Michener: The Closing Doors — Part 8 — Care improves over the history of Michener Centre

Screaming, kicking and biting in the dentist’s chair sounds extreme. But Lily Breland said her sons Ryan Breland, 40, and Daniel, 35, regularly lash out in anger and fear when they visit the dentist.



Screaming, kicking and biting in the dentist’s chair sounds extreme.

But Lily Breland said her sons Ryan Breland, 40, and Daniel, 35, regularly lash out in anger and fear when they visit the dentist.

That’s why her sons, who both have severe mental disabilities and autism, visit the dental services at Michener Centre.

“They only work with disabled people so they’re used to whatever behaviours happen. They’re used to the conditions of the guys’ teeth,” said Breland, who lives with her sons in Red Deer.

Every three months, they visit Michener Centre for a dental checkup and for as much teeth cleaning as they will tolerate. Every two years, they are sedated for X-rays and necessary dental work.

She said lab and X-ray services were eliminated at Michener a few years ago. It was another exceptional service where distractions were minimal, wait time minimal and staff experienced.

“There wasn’t anything that the guys threw at them that they hadn’t seen before, behaviour-wise.

“That makes a difference. If you’re working with them and you start to freak out, they just escalate their behaviours,” Breland said.

Dentists at Michener Centre have looked for ways to improve the dental health of patients through the years.

In 1992, dentist Don Perenack developed a lemon-flavoured jelly toothpaste containing an anti-bacterial agent to better protect teeth from decay. Decay is a problem for the developmentally disabled, who often cannot brush their teeth, or they take medication that impacts dental health.

Care has shone in a variety of ways at Michener.

Since 1999, Michener Centre has won seven Premier’s Awards of Excellence to recognize outstanding work by public employees. They were singled out for hosting a conference for persons with developmental disabilities, pandemic planning, and preparing the 2008 Moving Ahead Project report that plans for the consolidation of residential services on Michener’s south site to allow residents to live out their lives at Michener if they choose.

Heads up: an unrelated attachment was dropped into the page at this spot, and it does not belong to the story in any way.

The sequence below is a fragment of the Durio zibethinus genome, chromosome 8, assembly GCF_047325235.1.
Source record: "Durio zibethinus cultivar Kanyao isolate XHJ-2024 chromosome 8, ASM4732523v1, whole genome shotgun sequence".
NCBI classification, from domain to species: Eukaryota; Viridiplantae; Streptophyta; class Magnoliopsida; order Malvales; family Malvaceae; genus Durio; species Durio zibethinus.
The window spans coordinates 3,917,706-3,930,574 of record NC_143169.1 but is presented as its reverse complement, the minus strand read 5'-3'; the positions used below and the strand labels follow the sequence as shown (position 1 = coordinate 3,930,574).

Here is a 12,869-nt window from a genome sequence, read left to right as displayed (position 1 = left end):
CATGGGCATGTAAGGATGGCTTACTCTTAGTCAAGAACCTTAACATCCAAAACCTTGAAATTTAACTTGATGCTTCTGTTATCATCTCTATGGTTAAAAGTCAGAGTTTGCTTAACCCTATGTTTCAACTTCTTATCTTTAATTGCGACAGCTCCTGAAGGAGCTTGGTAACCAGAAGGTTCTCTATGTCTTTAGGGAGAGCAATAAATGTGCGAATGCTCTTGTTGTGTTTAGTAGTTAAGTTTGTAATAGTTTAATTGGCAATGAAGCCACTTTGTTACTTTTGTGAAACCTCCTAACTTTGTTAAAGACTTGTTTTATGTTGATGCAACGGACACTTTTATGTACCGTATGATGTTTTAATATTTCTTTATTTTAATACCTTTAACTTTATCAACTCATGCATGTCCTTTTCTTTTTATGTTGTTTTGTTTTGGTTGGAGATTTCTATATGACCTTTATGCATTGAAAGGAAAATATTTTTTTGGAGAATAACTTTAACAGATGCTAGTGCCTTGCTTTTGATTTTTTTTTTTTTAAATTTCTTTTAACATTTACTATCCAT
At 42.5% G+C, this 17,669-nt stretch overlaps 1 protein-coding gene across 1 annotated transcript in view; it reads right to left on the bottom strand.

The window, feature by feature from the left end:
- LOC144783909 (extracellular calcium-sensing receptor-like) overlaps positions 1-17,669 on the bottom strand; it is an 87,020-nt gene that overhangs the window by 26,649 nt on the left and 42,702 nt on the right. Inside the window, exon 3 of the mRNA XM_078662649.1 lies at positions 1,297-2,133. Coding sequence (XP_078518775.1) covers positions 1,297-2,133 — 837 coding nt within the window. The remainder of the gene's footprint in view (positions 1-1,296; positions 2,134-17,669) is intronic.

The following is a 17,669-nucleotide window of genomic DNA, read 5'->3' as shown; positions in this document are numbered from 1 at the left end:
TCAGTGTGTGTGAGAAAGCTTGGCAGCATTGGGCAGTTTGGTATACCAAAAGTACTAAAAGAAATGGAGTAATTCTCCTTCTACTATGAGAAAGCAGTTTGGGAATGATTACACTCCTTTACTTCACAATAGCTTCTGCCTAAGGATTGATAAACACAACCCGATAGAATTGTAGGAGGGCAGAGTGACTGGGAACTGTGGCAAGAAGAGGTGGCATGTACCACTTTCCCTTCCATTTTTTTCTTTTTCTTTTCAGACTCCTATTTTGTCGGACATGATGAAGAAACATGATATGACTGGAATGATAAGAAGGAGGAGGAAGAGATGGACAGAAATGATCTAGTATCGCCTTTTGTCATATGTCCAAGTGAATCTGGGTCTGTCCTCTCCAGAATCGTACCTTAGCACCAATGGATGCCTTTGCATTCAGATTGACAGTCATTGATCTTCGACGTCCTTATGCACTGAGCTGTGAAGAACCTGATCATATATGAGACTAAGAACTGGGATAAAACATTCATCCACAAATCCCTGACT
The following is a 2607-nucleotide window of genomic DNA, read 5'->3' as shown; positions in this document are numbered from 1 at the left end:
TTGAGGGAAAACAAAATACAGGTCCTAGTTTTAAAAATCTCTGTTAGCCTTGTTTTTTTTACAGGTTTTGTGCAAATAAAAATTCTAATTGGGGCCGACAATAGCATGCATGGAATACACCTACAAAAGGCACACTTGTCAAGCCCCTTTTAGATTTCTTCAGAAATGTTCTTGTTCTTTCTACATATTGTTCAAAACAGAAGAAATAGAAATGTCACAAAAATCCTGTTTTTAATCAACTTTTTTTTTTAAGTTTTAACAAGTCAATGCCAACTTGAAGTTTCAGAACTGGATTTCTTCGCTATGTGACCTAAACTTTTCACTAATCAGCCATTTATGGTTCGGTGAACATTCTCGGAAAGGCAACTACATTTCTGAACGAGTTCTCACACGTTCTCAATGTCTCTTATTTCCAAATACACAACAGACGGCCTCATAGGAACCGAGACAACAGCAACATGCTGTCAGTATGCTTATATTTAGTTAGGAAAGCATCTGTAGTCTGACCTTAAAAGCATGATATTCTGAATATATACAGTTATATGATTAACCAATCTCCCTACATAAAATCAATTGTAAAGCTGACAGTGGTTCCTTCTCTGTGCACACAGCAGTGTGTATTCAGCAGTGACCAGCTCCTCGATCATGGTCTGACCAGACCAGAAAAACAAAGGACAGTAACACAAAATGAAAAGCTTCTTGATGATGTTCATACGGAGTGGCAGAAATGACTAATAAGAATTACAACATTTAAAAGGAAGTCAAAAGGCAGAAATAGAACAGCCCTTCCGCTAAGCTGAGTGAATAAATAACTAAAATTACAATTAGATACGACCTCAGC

Michener also received an award for operating Camp L.G. Barnes in partnership with the Society of Parents and Friends of Michener Centre. The year-round camp on Gull Lake was purchased in 1955 by the parents to provide a recreation option for people with developmental disabilities. It has wheelchair accessible equipment like a pontoon boat, as well as adaptive horseback riding, a petting zoo, a two-storey eating shelter and viewing deck, and more.

In 2001, Michener’s Psychotropic Drug Review Program received a Premier’s Award along with national recognition with the Commitment to Care Award for Hospital Pharmacy from the journal Pharmacy Practice, as well as an Alberta College of Pharmacists Award of Excellence.

Three pharmacists — Denise Stefura, Judy Lorenz and Kathy To — received the award that changed Michener’s focus from medicating behaviours of residents to treating underlying mental illness.

The program, developed by Stefura and former Michener medical director Dr. Robert Lampard, led to a dramatic drop in drug usage over a 10-year period and required reviewing years of data, sometimes going back to residents’ files from the 1930s.

Lampard said the psychotropic review evolved into a total, annual medical review where health-care professionals and staff reviewed changes in residents’ behaviour and medication.

Medical care plans were developed that were straightforward and concisely contained on a single sheet of paper to keep both staff and family up to date on residents.

“We had it all. We had total life history. We had the total drug history of a resident at Michener. You don’t have it on yourself and I don’t have it on myself. But we had it on every resident at Michener for the length of time they were at Michener, which on the average was about 30 years,” Lampard said.

In fact, Michener staff started putting together similar information sheets on their own family members and surprised their family physicians with its precision and depth, he chuckled.

Lampard said stability and quality of care are why Michener has lasted so long.

“The pre-1923 care was terrible. But when Alberta focused on care of the handicapped in 1923, they did a good job. They put in an excellent administrator. They sent him to Boston, the best place on the continent for education, and he came back and stayed almost 10 years and he did his best to not just admit, but discharge. I don’t know of any institution that has the quality of history that Michener has in terms of stability and very good people.”

Lampard said in about 1960, Alberta Premier Ernest Manning travelled around the continent looking for the place that could offer the best care for his eldest son Keith. While in New York, Manning was advised to check out Red Deer.

Keith Manning had epilepsy and arrested mental development as the result of a birth injury.

“(The premier) went back and more closely examined the Provincial Training School in Red Deer and realized it was one of the best places on the continent. It was just a confirmation of the quality of care that Michener has always provided.”

szielinski@bprda.wpengine.com

Coming Tuesday: Number of people in institutional care fell dramatically across Canada over three decades.

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